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Title: The origin of infrasonic ionosphere oscillations over tropospheric thunderstorms

Abstract

Thunderstorms have been observed to introduce infrasonic oscillations in the ionosphere, but it is not clear what processes or which parts of the thunderstorm generate the oscillations. In this paper, we present a new technique that uses an array of ground-based GPS total electron content (TEC) measurements to locate the source of the infrasonic oscillations and compare the source locations with thunderstorm features to understand the possible source mechanisms. The location technique utilizes instantaneous phase differences between pairs of GPS-TEC measurements and an algorithm to best fit the measured and the expected phase differences for assumed source positions and other related parameters. In this preliminary study, the infrasound waves are assumed to propagate along simple geometric raypaths from the source to the measurement locations to avoid extensive computations. The located sources are compared in time and space with thunderstorm development and lightning activity. Sources are often found near the main storm cells, but they are more likely related to the downdraft process than to the updraft process. As a result, the sources are also commonly found in the convectively quiet stratiform regions behind active cells and are in good coincidence with extensive lightning discharges and inferred high-altitude sprites discharges.

Authors:
 [1];  [1]
  1. Los Alamos National Lab. (LANL), Los Alamos, NM (United States)
Publication Date:
Research Org.:
Los Alamos National Lab. (LANL), Los Alamos, NM (United States)
Sponsoring Org.:
USDOD; USDOE
OSTI Identifier:
1296675
Report Number(s):
LA-UR-15-28555
Journal ID: ISSN 2169-9380
Grant/Contract Number:
AC52-06NA25396
Resource Type:
Journal Article: Accepted Manuscript
Journal Name:
Journal of Geophysical Research. Space Physics
Additional Journal Information:
Journal Name: Journal of Geophysical Research. Space Physics; Journal ID: ISSN 2169-9380
Publisher:
American Geophysical Union
Country of Publication:
United States
Language:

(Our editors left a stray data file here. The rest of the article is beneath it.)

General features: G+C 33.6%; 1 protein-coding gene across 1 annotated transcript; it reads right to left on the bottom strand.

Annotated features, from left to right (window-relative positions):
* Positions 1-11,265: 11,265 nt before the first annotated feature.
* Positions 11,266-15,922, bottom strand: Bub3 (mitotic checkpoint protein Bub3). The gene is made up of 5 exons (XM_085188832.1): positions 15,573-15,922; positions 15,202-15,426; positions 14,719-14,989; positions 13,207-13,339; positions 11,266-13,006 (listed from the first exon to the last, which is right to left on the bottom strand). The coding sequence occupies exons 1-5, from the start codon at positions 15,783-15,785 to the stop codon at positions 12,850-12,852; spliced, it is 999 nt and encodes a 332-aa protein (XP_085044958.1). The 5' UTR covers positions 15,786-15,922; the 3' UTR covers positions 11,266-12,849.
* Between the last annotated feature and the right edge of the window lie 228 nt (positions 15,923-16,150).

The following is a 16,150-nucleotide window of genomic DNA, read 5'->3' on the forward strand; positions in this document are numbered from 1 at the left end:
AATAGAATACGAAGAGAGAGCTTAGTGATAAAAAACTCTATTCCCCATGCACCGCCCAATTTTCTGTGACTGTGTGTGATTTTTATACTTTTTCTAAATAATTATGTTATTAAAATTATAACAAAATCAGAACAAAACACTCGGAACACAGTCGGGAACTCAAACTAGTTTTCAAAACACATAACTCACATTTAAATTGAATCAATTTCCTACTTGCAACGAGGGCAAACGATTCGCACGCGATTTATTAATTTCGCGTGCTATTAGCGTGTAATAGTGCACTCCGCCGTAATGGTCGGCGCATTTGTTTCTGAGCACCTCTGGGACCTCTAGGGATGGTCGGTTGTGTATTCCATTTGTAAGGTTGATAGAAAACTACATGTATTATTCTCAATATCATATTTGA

English
Subject:
58 GEOSCIENCES; Ionosphere, thunderstorm

Citation Formats

Shao, Xuan -Min, and Lay, Erin Hoffmann. The origin of infrasonic ionosphere oscillations over tropospheric thunderstorms. United States: N. p., 2016. Web. doi:10.1002/2015JA022118.
Shao, Xuan -Min, & Lay, Erin Hoffmann. The origin of infrasonic ionosphere oscillations over tropospheric thunderstorms. United States. doi:10.1002/2015JA022118.
Shao, Xuan -Min, and Lay, Erin Hoffmann. Fri . "The origin of infrasonic ionosphere oscillations over tropospheric thunderstorms". United States. doi:10.1002/2015JA022118. https://www.osti.gov/servlets/purl/1296675.
@article{osti_1296675,
title = {The origin of infrasonic ionosphere oscillations over tropospheric thunderstorms},
author = {Shao, Xuan -Min and Lay, Erin Hoffmann},
abstractNote = {Thunderstorms have been observed to introduce infrasonic oscillations in the ionosphere, but it is not clear what processes or which parts of the thunderstorm generate the oscillations. In this paper, we present a new technique that uses an array of ground-based GPS total electron content (TEC) measurements to locate the source of the infrasonic oscillations and compare the source locations with thunderstorm features to understand the possible source mechanisms. The location technique utilizes instantaneous phase differences between pairs of GPS-TEC measurements and an algorithm to best fit the measured and the expected phase differences for assumed source positions and other related parameters. In this preliminary study, the infrasound waves are assumed to propagate along simple geometric raypaths from the source to the measurement locations to avoid extensive computations. The located sources are compared in time and space with thunderstorm development and lightning activity. Sources are often found near the main storm cells, but they are more likely related to the downdraft process than to the updraft process. As a result, the sources are also commonly found in the convectively quiet stratiform regions behind active cells and are in good coincidence with extensive lightning discharges and inferred high-altitude sprites discharges.},
doi = {10.1002/2015JA022118},
journal = {Journal of Geophysical Research. Space Physics},
number = ,
volume = ,
place = {United States},
year = {Fri Jul 01 00:00:00 EDT 2016},
month = {Fri Jul 01 00:00:00 EDT 2016}
}

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